Little is known of the ancestry of the Yorkshire branch of the Calverts. At the knighting of Leonard's son George Calvert, it was claimed that his family originally came from Flanders (a Dutch-speaking area today across the English Channel in modern-day Kingdom of Belgium). 
23 Aug 1550 
He was the son of John George Calvert and Dorothy Margerie Lennard. 
George Calvert's father, Leonard was a country gentleman who had achieved some prominence as a tenant of Lord Wharton. 
He was wealthy enough to marry a "gentlewoman" of a noble line, Alicia or Alice Crossland (or sometimes spelled: "Crosland"). 
He established his family on the estate of the later-built Kiplin Hall, near Catterick in Richmondshire, of Yorkshire. 
His mother Alicia/Alice died on 28 November 1587, when he was fifteen years old.
"Calvert's father, (an earlier) Leonard, was a country gentleman who had achieved some prominence as a tenant of Lord Wharton, 
Leonard, George Calvert's father, was wealthy enough to marry a "gentlewoman" of a noble line, Alicia or Alice Crossland (or sometimes spelled: "Crosland"). He established his family on the estate of the later-built Kiplin Hall, near Catterick in Yorkshire." Browne, William Hand (1890). George Calvert and Cecil Calvert: Barons Baltimore of Baltimore. New York: Dodd, Mead, and Company. p. 3. Cited by Wikipedia. George Calvert Accessed March 3, 2018. jhd </ref>
In 1569, Sir Thomas Gargrave had described Richmondshire as a territory where all gentlemen were "evil in religion", by which he meant predominately Roman Catholic; it appears Leonard Calvert was no exception. During the reign of Queen Elizabeth I, continuing the changes wrought in the previous century by her father, King Henry VIII making the Monarch, the supreme authority of the Christian Church in England, continuing the pace Protestant Reformation from the Continent of Europe, with the political, spiritual and temporal separation from the Roman Catholic Church and the Pope/Papacy in Rome, therefore the Royal Government exerted authority over the matters of religious faith, practices and the Church. Acts mandating compulsory religious uniformity were enacted by Parliament and enforced through penal laws.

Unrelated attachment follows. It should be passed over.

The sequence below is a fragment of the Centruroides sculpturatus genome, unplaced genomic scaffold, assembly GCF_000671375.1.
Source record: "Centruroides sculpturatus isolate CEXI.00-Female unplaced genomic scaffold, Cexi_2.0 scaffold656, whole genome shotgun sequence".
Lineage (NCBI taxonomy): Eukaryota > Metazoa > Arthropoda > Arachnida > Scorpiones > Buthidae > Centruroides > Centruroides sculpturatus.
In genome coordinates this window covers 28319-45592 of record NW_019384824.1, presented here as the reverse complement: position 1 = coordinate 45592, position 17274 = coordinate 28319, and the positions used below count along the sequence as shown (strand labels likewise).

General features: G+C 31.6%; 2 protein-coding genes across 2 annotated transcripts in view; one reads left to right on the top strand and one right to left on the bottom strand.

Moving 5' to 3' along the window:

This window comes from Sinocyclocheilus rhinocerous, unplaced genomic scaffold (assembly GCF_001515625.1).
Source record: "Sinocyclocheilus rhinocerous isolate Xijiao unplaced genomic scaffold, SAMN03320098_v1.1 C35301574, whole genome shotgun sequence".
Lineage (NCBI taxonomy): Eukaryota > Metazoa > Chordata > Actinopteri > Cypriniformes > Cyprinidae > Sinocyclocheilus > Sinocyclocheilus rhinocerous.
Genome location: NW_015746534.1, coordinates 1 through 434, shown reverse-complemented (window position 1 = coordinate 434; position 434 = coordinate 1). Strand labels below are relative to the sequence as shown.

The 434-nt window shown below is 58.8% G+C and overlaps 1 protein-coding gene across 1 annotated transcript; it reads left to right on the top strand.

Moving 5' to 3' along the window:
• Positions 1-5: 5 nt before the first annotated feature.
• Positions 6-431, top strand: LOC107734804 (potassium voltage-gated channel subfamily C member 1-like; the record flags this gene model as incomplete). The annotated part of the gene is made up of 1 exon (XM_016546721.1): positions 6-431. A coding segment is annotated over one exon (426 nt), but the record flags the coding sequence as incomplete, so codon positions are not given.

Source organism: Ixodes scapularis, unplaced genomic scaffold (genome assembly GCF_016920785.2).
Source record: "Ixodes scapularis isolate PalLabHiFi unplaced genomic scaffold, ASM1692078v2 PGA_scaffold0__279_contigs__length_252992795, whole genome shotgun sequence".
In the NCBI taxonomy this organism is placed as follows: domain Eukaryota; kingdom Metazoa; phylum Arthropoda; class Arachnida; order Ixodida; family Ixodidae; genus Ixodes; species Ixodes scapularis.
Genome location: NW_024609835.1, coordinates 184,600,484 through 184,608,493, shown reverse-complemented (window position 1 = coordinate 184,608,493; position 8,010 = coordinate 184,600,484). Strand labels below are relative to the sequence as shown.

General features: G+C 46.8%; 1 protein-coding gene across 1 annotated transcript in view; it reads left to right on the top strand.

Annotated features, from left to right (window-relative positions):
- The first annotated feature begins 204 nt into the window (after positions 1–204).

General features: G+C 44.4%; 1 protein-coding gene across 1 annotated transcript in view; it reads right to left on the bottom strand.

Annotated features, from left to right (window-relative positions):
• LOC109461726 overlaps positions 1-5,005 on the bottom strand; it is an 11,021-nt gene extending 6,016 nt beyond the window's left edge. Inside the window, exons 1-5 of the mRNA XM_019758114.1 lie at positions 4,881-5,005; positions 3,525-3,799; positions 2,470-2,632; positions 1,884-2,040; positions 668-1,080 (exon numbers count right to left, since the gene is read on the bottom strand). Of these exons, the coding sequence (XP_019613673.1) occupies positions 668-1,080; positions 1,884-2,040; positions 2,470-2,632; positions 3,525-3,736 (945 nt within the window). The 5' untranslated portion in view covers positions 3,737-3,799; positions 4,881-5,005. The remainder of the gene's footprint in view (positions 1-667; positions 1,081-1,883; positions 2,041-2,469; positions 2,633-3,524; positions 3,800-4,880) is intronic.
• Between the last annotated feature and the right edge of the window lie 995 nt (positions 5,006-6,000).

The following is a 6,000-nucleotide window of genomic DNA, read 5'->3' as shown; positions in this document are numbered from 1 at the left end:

The Acts of Supremacy and the Uniformity Act of 1559 also included an oath of allegiance to the Queen and an implicit denial of the Pope's (then Pope Paul IV) authority over the English Church. This oath was required of any common "subject", who wished to hold high office, attend university, or take advantage of opportunities controlled by the state (king/kingdom).
The Calvert household suffered the intrusion of the Elizabethan-era religious laws. From the year of George's birth onwards, his father, Leonard Calvert was subjected to repeated harassment by the Yorkshire authorities, who in 1580 extracted a promise of conformity from him, compelling his attendance at the Church of England services. 
His father then married Grace Crossland (or sometimes spelled: "Crosland"), Alicia's first cousin.
In 1592, when George was twelve, the authorities denounced one of his tutors for teaching "from a popish primer" and instructed Leonard and Grace to send George and his brother Christopher to a Protestant tutor, and, if necessary, to present the children before the commission "once a month to see how they perfect in learning". As a result, the boys were sent to a Protestant tutor called Mr. Fowberry at Bilton. The senior Calvert had to give a "bond of conformity"; he was banned from employing any Catholic servants and forced to purchase an English Bible, which was to "ly open in his house for everyone to read".
In 1593, records show that Grace Calvert was committed to the custody of a "pursuivant", an official responsible for identifying and persecuting Catholics, and in 1604, she was described as the "wife of Leonard Calvert of Kipling, non-communicant at Easter last".
Married 1575 @ hurstmoncaux castle, Sussex England to Grace Alicia Hawnsworth Crossland
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